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Every kid deserves to have fun on Halloween. But for the ones in the hospital, who can't roam the streets, it takes some extra effort to bring the spooky fun indoors.
So hospitals pull out all the stops, from costumes for NICU babies to trick-or-treating and big celebrations. Here's how they make the day special for the kids in their care.
In the NICU at the Children’s Hospital of Philadelphia (CHOP) the nurses make sure to keep the holiday light and fun with a costume party. They even provide costumes to some patients — so they never have to feel left out. Rachel Puklin, a child life specialist at CHOP, explained that parents want their children to be able experience their first Halloween with as much normalcy as possible, which includes the opportunity to snap a photo of their babies in their first costumes.
“There are so many ups and downs with having a baby in the hospital,” said Puklin. “We wanted to be able to offer the opportunity for families to dress up their babies and have their first Halloween pictures.”
At Sick Kids in Toronto, the hospital hosts a big costume party for the older kids. Isabella Lamanna, who is 14 years old, had a blast — and even made a few friends.
“It kind of took our mind off of the pain,” said Lamanna, who was recovering from spinal fusion surgery. “It made us forget about why we were really there.”
Lamanna’s mother, Gina Markham, said the Halloween party boosted her spirits, too.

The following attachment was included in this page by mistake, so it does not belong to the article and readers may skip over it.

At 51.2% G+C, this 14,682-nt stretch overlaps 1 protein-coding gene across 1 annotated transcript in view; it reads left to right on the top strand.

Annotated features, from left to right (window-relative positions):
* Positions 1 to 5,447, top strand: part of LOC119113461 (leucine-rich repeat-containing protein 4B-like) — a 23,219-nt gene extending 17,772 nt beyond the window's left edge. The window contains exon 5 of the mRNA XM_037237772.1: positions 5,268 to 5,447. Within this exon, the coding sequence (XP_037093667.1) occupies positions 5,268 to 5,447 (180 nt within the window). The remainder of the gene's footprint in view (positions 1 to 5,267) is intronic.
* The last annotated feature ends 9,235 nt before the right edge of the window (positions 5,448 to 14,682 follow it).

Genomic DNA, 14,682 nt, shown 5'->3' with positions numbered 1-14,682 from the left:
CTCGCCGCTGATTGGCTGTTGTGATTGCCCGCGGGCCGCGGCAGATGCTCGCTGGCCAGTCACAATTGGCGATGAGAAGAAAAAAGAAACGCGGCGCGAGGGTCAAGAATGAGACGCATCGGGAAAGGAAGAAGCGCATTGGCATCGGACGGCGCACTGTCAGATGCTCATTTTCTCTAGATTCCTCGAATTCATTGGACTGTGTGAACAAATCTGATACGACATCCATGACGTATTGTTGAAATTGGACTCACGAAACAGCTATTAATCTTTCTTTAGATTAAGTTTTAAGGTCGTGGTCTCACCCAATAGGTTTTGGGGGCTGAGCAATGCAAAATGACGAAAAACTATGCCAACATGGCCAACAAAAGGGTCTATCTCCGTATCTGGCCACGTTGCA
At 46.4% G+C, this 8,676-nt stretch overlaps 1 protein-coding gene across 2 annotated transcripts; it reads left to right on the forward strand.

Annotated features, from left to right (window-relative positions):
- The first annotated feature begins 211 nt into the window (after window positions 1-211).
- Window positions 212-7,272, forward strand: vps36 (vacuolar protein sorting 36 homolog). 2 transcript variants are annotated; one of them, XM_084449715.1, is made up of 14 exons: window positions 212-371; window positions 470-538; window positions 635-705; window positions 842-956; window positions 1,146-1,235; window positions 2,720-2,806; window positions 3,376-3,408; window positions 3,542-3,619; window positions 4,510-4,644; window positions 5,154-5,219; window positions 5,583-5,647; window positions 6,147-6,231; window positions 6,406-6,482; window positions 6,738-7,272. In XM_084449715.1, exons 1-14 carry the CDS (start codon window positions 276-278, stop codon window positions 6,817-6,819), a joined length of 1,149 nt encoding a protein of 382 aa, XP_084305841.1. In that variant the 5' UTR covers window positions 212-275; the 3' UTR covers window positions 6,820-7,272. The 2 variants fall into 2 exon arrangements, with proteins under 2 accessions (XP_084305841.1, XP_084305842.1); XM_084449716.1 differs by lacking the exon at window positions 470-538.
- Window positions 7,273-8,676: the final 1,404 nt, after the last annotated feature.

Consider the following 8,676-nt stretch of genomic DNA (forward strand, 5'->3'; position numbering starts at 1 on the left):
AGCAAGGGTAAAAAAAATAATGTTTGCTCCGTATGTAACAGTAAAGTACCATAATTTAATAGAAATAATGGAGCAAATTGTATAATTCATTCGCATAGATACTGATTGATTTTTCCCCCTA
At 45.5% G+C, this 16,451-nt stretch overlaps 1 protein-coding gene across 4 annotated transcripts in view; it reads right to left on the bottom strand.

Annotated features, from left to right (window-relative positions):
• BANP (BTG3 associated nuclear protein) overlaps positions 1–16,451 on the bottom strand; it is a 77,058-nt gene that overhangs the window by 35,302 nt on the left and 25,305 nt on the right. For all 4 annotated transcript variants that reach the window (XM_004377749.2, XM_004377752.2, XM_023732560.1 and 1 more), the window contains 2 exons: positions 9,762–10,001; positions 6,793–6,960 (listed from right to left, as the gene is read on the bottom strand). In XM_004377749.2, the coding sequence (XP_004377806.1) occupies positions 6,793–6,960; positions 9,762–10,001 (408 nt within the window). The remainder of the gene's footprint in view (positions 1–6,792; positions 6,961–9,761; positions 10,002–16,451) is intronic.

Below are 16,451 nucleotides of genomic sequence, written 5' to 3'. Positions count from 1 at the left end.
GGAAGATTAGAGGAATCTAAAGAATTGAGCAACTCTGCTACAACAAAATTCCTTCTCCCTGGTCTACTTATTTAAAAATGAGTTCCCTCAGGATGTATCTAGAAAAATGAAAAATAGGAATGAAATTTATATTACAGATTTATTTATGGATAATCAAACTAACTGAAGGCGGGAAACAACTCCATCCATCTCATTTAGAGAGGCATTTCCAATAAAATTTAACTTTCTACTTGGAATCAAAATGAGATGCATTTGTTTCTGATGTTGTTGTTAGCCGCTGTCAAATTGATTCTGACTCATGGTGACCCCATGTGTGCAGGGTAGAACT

“Before Isabella was admitted I never really realized what these families go through,” said Markham. “Seeing your child in an atmosphere where they’re there for critical, life-threatening surgeries, but then you see the smile on their face during these events… it’s heartwarming.”
At Children’s Healthcare of Atlanta the community pitches in, helping the hospital bring kids’ dreams to life with a specially designated Cape Day in October. That's when hospital staff — and members of the community — are encouraged to wear their own capes in support of these brave superhero kids.
This year, the staff helped 5-year-old Sydney “skydive” at iFly, an indoor skydiving center. They also arranged for 11-year old Kaleb to act as the “honorary captain” at the Atlanta Falcons’ game against the Miami Dolphins. The hospital makes these kids front-and-center — so they can remember that their illnesses don’t define them.
“These special moments are so important to capture for these families,” said Puklin. “Families have expressed being thankful to be able to participate in something that is normal when the rest of their days are filled with moments that may be not so normal because they’re in the hospital.”